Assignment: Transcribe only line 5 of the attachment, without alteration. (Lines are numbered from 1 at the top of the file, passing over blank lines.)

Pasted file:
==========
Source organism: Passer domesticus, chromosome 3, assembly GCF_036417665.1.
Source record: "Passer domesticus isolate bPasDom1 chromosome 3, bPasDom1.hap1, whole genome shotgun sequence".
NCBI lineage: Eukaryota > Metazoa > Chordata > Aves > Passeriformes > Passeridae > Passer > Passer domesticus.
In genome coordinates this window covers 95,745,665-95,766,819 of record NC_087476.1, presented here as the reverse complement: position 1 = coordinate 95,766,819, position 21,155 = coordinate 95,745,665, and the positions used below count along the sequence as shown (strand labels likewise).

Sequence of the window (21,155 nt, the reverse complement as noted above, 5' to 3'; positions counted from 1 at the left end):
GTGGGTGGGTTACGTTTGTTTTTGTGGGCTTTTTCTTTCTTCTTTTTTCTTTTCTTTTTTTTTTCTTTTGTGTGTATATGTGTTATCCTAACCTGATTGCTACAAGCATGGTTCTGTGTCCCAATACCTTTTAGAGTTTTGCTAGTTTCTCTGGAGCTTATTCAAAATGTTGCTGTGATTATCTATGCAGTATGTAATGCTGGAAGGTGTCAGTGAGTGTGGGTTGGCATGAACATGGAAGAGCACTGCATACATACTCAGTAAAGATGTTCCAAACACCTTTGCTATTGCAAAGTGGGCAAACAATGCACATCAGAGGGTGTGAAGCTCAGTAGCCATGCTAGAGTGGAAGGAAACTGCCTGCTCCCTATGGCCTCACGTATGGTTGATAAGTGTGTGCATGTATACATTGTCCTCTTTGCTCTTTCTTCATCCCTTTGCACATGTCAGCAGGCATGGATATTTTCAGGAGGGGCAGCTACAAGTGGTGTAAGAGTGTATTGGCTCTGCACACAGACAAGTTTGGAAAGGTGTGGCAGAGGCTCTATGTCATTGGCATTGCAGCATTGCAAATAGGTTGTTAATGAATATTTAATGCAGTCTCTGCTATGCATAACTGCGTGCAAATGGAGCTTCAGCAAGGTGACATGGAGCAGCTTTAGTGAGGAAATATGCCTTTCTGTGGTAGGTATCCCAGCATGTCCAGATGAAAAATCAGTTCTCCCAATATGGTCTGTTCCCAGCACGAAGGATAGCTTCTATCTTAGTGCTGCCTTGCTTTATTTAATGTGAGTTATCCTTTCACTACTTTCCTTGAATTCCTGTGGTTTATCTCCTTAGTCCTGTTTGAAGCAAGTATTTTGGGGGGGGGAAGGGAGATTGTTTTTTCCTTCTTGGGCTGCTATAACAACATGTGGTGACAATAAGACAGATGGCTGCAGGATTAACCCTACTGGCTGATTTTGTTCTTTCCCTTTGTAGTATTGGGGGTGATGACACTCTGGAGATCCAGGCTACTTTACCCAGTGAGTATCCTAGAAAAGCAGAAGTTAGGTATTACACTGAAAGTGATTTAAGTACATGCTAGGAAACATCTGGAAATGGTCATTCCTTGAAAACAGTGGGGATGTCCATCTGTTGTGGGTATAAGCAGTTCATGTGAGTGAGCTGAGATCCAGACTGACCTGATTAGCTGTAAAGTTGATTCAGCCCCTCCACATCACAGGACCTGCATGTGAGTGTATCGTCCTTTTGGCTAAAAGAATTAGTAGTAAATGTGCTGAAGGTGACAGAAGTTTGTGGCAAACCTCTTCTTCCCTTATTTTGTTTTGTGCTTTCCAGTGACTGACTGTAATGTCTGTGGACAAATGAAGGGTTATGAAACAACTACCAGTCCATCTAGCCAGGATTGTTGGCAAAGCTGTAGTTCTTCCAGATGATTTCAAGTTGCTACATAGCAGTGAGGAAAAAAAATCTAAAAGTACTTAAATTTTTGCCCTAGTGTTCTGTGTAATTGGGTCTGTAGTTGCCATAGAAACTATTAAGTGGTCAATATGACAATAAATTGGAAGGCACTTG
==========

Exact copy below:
Sequence of the window (21,155 nt, the reverse complement as noted above, 5' to 3'; positions counted from 1 at the left end):